Continuing my journey I reached Semiahmoo school district. Six years ago I passed over this same road, then just newly opened, but it scarcely seemed possible that it was the same. Then I passed by two houses, amid piles of unsightly burned logs, in traveling a distance of nine miles. Now at very short intervals I came upon fine farms with well-cultivated gardens and promising orchards. Six years seemed too short a time to work such wonders. Semiahmoo has been unfortunate in its church and school buildings this year. The fates seemed to be against them, and the large schoolhouse, built only a couple of years ago, has gone out of the possession of the school directors and is in private hands; so, for the present, school is held in a small log house belonging to Mr. Ray. The school numbers 14 pupils and is in charge of Miss Amanda Elliott, who has had three years' experience in teaching in the schools of one of our eastern states. Her salary is $41 per month.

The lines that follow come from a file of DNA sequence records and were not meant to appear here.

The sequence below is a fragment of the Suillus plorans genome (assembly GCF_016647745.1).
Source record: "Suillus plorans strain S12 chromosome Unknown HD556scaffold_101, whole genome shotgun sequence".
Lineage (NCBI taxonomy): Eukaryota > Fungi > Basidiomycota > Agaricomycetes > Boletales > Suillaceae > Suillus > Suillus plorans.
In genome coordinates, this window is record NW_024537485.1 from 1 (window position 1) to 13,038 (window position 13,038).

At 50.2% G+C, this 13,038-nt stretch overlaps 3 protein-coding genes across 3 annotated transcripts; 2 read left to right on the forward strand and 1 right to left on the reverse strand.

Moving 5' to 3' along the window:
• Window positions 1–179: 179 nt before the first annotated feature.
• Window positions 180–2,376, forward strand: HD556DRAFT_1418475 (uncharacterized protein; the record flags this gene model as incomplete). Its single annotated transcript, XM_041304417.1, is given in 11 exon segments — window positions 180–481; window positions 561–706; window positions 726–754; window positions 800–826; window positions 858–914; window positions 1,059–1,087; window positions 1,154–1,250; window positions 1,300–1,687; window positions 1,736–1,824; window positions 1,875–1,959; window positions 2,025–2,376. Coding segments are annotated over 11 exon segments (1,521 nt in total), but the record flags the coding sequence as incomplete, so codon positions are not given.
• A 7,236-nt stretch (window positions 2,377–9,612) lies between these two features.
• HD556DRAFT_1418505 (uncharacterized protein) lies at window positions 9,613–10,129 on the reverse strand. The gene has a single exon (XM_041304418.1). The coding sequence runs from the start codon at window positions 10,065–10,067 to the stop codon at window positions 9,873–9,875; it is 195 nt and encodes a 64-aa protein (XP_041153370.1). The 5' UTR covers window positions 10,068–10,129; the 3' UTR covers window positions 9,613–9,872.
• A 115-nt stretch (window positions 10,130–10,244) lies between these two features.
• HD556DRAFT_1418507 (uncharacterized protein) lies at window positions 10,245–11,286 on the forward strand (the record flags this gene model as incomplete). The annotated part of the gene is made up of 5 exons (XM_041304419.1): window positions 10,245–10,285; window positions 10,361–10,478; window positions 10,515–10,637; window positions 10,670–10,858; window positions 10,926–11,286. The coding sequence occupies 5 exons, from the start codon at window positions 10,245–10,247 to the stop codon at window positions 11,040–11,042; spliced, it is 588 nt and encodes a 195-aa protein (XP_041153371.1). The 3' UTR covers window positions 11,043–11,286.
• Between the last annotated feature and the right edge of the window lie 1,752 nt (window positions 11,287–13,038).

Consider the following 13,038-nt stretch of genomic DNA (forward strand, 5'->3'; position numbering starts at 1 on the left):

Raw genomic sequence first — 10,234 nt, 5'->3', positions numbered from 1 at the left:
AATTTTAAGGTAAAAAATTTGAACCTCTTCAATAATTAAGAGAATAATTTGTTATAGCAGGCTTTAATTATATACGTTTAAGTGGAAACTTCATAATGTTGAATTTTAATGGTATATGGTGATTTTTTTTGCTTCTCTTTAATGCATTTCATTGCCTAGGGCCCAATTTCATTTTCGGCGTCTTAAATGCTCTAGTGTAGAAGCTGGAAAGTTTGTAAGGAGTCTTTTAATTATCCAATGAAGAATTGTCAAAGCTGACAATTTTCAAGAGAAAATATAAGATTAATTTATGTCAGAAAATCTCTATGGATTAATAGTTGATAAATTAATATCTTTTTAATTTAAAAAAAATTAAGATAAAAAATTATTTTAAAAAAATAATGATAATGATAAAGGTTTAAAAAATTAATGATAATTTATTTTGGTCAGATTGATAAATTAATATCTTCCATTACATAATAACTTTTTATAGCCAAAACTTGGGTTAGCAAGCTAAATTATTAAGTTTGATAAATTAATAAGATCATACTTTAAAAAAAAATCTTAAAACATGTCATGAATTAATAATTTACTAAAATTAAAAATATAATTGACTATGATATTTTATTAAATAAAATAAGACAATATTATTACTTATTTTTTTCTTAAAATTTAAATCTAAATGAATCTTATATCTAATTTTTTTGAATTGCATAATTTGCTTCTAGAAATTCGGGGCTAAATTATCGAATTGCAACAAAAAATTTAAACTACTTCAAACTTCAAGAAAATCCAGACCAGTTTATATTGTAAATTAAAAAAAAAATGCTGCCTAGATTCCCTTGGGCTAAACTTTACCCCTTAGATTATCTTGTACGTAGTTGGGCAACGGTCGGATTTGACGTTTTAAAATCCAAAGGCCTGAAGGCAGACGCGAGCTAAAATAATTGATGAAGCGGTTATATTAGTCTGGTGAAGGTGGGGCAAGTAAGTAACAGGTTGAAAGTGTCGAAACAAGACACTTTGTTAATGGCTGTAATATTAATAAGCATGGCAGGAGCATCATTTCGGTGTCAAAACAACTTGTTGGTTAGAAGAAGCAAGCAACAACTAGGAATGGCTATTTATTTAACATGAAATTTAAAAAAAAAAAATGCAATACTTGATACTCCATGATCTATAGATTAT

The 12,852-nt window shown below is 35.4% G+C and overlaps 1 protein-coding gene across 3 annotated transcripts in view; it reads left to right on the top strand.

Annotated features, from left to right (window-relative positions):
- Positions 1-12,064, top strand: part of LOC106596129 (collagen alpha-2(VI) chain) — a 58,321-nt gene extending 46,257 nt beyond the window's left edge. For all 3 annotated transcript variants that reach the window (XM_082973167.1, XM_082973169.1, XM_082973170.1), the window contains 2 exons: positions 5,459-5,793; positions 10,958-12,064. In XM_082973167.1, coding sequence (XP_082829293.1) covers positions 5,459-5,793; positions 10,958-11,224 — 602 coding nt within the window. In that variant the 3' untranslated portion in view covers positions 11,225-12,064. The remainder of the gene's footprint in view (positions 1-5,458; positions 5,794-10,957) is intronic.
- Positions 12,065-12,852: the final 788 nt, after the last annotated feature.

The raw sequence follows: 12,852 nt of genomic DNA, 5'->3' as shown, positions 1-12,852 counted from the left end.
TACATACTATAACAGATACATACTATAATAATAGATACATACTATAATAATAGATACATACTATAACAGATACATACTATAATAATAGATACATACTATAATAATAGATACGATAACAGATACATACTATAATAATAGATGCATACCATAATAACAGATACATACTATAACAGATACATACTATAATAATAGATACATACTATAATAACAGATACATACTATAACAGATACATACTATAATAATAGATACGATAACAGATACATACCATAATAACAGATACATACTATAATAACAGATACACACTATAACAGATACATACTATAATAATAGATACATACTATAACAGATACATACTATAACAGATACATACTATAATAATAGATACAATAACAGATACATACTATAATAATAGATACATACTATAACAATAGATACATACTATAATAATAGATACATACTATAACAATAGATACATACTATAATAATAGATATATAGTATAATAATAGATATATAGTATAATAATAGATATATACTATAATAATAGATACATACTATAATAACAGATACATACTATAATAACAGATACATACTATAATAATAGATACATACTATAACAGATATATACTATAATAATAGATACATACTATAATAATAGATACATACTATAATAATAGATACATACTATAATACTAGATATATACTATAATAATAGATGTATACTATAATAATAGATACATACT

From thence proceeding northward, my horse was induced with great difficulty to cross Dakota Creek. The banks were steep and it required a great deal more than moral suasion to convince her that it was not at all impracticable, but at last we effected it, she through the water and I over a log, and soon reached the little settlement of which I was in search, consisting of a few families who came in during last fall and winter. Whatever induced them to settle there surpasses me. To my woman's eyes the country presented a most unpromising appearance, the woods were so dense; but the settlers seem sanguine and say the soil is excellent when cleared. Such stout hearts as they must have possessed to face such a wilderness! And it is wonderful what they have accomplished without the aid of teams, and what roads they have made. And, in the midst of it all, found time to build a compact little schoolhouse that would not disgrace a much older district. Here Mrs. Wyncoop, for a merely nominal salary, is teaching nine little children, who manifest so much eagerness and interest in their recitations that it was a pleasure to listen to them. Northwest of this in the same district is another school of 22 scholars, taught by Miss Ida Elliott with a salary of $33.33 a month.